What’s New in Adobe Photoshop CS5

Here are some of the most important changes in Photoshop CS5. I’m not listing every new feature, just the ones you should know about before jumping into the rest of the book.

Performance. Photoshop CS5 takes even better advantage of OpenGL and graphics card processors than Photoshop CS4, for faster and smoother visual feedback. Photoshop is fully compatible with 64-bit Mac OS X and Windows 7, so on both platforms your large images can take advantage of as much RAM as you can stuff into your computer. Read about it in Chapter 1.

Intelligent Selection Technology. For those of you who wondered what happened to the old Extract dialog, this is your answer. The Refine Edge dialog is completely rebuilt, making it much easier to mask difficult edges such as fine hair; read all about it in Chapter 9.

Content-Aware Fill and Content-Aware Healing. When you delete a selection using a Content-Aware feature, Photoshop synthesizes a fill from the content of the surrounding area. This means that removing a tree from in front of a wall results in what you would expect to see in the real world: the wall behind the tree, not an empty hole. I cover these features in Chapter 11.

Adobe Camera Raw 6. Adobe completely rewrote the raw rendering engine for Camera Raw 6, which resulted in, among other things, better sharpness and dramatically improved noise reduction. It’s all in Chapter 5.

Merge to HDR Pro and HDR Toning. Merge to HDR Pro greatly improves on the HDR capability that was available in Photoshop CS4; it’s now more approachable, and it’s easier to be creative. HDR Toning does its best to optimize the available tones in a single image to create an HDR-like effect, and it’s actually useful. I talk about these two features in Chapter 11.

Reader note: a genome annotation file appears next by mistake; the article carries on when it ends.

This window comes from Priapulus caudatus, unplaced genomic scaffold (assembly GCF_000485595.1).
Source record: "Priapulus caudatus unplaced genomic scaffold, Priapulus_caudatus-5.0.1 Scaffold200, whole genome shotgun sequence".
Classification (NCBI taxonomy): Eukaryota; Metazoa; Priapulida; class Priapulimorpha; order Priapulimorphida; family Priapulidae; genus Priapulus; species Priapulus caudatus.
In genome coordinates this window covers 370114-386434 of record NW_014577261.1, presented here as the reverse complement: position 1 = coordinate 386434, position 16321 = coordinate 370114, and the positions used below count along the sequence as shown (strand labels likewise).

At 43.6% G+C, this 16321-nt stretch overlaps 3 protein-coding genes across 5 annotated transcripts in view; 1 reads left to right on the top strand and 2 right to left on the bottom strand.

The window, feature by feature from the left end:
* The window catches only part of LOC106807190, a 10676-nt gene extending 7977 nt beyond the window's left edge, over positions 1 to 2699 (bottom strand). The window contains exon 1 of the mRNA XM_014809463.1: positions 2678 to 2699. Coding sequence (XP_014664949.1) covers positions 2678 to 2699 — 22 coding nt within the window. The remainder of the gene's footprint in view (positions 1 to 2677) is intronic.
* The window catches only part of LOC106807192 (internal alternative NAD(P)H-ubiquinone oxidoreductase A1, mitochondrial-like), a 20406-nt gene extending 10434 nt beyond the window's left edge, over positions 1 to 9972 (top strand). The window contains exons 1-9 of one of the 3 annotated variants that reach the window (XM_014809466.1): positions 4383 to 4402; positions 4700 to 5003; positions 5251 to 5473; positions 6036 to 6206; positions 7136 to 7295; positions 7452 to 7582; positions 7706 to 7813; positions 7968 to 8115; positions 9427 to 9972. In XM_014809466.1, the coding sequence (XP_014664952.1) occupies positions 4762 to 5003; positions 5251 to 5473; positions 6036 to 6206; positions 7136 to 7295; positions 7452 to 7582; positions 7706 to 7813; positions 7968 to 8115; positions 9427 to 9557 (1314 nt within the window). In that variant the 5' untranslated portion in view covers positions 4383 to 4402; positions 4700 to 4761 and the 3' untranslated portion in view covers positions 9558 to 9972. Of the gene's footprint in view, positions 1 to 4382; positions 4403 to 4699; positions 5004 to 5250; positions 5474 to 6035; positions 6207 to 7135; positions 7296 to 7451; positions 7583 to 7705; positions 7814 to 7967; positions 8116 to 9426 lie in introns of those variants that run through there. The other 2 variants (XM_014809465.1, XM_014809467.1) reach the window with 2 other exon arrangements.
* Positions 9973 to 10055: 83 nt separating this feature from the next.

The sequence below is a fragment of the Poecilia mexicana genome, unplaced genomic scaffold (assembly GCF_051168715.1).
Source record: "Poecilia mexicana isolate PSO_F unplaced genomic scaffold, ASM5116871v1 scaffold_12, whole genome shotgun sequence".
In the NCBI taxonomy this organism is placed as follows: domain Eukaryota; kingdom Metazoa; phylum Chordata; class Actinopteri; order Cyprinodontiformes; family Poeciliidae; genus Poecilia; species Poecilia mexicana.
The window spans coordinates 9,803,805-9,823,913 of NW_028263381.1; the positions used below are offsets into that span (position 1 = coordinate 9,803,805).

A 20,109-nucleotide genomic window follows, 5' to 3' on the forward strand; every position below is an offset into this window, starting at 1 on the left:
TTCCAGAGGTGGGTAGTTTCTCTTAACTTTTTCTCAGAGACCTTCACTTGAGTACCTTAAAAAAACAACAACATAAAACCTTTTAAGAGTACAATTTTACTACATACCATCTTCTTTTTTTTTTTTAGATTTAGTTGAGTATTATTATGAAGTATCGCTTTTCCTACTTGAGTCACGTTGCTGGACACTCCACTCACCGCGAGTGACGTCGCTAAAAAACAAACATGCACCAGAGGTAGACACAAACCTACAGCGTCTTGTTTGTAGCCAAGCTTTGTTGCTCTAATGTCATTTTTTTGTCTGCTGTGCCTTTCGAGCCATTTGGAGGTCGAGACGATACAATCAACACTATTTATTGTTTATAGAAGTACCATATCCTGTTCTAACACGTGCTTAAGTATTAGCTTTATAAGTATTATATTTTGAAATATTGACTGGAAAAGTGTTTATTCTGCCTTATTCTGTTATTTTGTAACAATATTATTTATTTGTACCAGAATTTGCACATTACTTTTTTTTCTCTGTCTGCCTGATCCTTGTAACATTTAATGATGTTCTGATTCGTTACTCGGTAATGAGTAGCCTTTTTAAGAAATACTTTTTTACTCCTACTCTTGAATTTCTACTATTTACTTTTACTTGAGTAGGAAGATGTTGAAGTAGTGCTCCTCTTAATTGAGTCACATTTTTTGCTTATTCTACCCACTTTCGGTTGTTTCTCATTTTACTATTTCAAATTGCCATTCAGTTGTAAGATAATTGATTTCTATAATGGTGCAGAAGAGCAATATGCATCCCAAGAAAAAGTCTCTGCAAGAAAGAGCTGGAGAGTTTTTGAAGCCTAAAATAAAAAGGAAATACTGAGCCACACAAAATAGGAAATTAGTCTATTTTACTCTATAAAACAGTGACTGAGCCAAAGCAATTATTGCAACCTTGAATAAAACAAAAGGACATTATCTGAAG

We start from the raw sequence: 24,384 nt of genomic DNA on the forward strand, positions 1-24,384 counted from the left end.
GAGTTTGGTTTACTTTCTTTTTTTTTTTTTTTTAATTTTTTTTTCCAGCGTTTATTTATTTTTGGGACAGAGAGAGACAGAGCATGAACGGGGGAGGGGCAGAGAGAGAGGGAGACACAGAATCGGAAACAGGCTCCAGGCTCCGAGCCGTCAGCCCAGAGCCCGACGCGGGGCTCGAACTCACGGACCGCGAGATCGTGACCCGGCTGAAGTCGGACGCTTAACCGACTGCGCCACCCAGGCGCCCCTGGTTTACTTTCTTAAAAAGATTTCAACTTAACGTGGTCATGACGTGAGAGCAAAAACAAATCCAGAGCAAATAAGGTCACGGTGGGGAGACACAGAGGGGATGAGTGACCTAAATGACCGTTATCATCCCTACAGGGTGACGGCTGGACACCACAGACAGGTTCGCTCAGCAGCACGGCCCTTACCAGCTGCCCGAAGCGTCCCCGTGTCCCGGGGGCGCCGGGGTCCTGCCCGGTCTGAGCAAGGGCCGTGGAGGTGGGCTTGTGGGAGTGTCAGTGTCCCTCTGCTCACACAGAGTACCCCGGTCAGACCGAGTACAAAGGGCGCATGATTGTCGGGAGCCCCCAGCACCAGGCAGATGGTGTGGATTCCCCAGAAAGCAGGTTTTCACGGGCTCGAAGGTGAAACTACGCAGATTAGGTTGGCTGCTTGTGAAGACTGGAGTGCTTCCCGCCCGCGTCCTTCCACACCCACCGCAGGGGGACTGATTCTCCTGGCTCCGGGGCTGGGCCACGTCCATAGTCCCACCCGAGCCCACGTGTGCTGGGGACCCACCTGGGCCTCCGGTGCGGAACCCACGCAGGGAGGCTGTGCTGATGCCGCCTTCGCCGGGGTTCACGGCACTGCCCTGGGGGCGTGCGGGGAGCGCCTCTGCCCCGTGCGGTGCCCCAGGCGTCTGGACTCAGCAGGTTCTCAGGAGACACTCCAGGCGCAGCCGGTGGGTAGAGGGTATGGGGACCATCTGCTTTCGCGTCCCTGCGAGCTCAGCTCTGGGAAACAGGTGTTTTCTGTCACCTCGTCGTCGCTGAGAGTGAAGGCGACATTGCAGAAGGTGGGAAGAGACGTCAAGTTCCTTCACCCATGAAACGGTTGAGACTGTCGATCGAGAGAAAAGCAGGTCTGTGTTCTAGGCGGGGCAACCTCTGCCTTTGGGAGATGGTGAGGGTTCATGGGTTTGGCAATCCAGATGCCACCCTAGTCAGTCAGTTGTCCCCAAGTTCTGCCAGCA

Automated Lens Correction. You can remove barrel and pincushion distortion, chromatic aberration, geometric distortion, and vignetting in one step by applying a lens correction profile in Camera Raw or Photoshop. You can also apply these corrections manually. I cover lens correction in Camera Raw in Chapter 5, and in Photoshop itself in Chapter 11.

Adobe Bridge CS5 and Mini Bridge. The file browser and organizer for Photoshop (and for the rest of Adobe Creative Suite), Bridge CS5 makes it easier to export and synchronize images with online photo galleries such as Flickr, and you can now search and replace within filenames. Mini Bridge provides the file-browsing and batch-processing features of Bridge as a panel in Photoshop, so that powerful browsing doesn’t require switching programs. Read about it in Chapter 5.

Other New Hotness. Photoshop CS5 offers many other small changes, many of which came from an internal Adobe initiative called JDI (“Just Do It”), intended to take care of a lot of things that wouldn’t take much time to fix. For example, you no longer have to convert a 16 bit/channel image to 8 bit/channel just to get the JPEG option to show up in the Save As dialog, and the profiles for the currently selected printer now appear at the top of the Print dialog profile list.

What I Don’t Cover. Because the focus (no pun intended) of this book is on photography, I don’t cover every new feature in Photoshop. For example, I don’t talk about the Mixer Brush, Puppet Warp, or improvements to video editing or 3D—they’re awesome, but a little outside the scope of the book.